Merchants host candidate social
Conover residents have a chance to meet municipal candidates before heading to the polls this election season.
The Conover Downtown Merchants Association hosts a candidate meet and greet for residents on Monday from 5-7 p.m. on Main Street.
Candidates running for Conover City Council and the Newton-Conover City Schools Board of Education will be present. Each candidate will set up a table on sidewalks along Main Street.
Candidates running for Conover City Council point to growth — both in jobs and services — as a key to the city's prosperity in the future.
“I know a number of candidates have responded and are planning on coming,” said Barbara Nunziata, Conover Downtown Merchants Association member and office manager of Conover Printing Inc. “A number of the candidates have expressed interest.”
Six candidates are competing for three open seats on city council. Most candidates say the economy's impact on businesses and residents is the biggest issue facing the city and its board in the next four years.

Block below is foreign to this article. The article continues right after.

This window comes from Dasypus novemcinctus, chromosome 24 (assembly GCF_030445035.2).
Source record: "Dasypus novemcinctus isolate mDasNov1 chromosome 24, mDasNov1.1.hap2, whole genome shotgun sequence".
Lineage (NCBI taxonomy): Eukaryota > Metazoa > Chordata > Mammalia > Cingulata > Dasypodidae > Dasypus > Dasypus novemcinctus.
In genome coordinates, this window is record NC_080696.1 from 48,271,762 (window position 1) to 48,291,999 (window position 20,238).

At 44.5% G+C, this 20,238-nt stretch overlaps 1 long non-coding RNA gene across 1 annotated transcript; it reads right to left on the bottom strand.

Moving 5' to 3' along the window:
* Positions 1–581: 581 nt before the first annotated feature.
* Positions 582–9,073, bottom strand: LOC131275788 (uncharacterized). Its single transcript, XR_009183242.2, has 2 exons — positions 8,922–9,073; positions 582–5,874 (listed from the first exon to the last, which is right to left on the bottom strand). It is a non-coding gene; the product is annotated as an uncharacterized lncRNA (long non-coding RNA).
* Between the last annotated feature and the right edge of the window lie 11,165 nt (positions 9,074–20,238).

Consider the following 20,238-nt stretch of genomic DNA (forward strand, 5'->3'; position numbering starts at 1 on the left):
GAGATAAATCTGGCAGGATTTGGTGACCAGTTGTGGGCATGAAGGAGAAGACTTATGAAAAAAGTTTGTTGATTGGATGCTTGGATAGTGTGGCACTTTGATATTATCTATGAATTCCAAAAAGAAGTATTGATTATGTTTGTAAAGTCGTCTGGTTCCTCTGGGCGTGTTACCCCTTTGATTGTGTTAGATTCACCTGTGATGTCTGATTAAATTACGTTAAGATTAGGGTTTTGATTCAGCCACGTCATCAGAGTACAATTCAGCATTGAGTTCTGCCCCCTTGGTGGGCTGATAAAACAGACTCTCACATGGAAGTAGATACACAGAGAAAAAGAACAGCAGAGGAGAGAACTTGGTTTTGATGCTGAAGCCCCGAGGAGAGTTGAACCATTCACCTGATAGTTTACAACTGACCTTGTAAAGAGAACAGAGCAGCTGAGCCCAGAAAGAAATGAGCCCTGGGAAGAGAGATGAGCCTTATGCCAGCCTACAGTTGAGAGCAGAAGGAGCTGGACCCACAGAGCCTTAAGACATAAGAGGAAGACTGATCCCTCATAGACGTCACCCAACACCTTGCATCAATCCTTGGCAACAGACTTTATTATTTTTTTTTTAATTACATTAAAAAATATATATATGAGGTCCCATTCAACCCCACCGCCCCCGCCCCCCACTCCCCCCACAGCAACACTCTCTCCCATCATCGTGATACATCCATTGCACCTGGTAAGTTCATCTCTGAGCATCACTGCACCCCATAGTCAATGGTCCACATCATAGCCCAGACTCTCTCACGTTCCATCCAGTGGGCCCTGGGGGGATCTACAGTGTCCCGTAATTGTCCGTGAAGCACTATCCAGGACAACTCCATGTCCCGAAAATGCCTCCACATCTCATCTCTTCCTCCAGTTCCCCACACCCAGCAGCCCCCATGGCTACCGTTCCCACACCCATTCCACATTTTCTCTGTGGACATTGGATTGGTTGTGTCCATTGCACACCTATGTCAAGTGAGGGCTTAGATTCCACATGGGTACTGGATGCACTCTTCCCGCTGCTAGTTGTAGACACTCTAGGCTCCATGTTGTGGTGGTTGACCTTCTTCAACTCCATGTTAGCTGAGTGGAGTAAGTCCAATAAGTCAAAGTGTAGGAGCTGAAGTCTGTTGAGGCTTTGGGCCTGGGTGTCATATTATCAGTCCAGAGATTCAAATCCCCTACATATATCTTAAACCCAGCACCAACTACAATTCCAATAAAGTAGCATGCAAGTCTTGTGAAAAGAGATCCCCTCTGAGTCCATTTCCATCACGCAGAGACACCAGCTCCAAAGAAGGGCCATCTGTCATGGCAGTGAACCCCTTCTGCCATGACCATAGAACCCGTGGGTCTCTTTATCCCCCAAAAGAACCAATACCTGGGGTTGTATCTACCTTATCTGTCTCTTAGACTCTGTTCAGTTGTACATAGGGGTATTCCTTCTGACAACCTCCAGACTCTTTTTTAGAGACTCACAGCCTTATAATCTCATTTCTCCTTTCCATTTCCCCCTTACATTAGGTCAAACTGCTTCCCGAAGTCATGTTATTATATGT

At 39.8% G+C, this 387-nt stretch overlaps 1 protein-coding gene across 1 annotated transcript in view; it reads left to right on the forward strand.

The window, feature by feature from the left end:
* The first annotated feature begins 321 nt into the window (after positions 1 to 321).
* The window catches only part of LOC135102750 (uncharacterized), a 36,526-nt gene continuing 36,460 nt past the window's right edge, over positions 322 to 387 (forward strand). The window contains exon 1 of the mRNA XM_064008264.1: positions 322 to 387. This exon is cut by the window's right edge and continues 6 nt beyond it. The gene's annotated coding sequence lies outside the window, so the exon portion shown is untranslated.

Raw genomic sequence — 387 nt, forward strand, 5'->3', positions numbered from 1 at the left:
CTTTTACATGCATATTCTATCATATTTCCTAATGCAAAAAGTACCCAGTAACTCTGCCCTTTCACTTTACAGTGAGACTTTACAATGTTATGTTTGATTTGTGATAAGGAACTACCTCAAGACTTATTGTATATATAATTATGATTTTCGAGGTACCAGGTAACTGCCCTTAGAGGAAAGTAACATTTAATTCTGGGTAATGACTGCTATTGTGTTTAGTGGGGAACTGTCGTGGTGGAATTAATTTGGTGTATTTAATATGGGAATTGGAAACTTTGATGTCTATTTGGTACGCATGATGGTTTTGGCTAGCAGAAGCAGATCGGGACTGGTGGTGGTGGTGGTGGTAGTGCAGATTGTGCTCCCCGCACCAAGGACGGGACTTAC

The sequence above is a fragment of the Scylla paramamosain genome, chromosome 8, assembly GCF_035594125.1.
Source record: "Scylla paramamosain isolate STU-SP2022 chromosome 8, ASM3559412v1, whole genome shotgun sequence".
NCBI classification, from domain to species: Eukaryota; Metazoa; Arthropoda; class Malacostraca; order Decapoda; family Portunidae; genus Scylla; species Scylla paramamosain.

After councilwoman Penny Corpening withdrew from the council race last month, Kyle Hayman and Don Beal are the only two incumbents running for re-election.
Bruce Eckard, a former Conover mayor and councilman; Kim Cline, a current Newton-Conover City Schools Board of Education member; Jeff Byrd; and Lew Waddell are also on the ballot.
Candidates running for the Newton-Conover City Schools board will also attend Monday's social, Nunziata said.
Four candidates are vying for three seats on the school board. Jim Stockner faces no opposition for the open Newton seat, while current board member Mark Murphy and Chairman Scott Loudermelt face challenger Jeanne Jarrett in the race for two open Conover seats.
Early voting is under way at the Newton Main Library. Nunziata said the meet and greet allows residents a final chance to meet candidates before going to the polls.
“It will be a good outlet for the candidates and this way people will have a little bit of time to learn about the candidates before voting,” Nunziata said. “The local elections are more important than the bigger ones in some regards. You want someone in the council or on the school board that’s going to get in there and stand up for the citizens.”
Downtown Merchants member Cornelia Allman said the group did a similar meet and greet four years ago.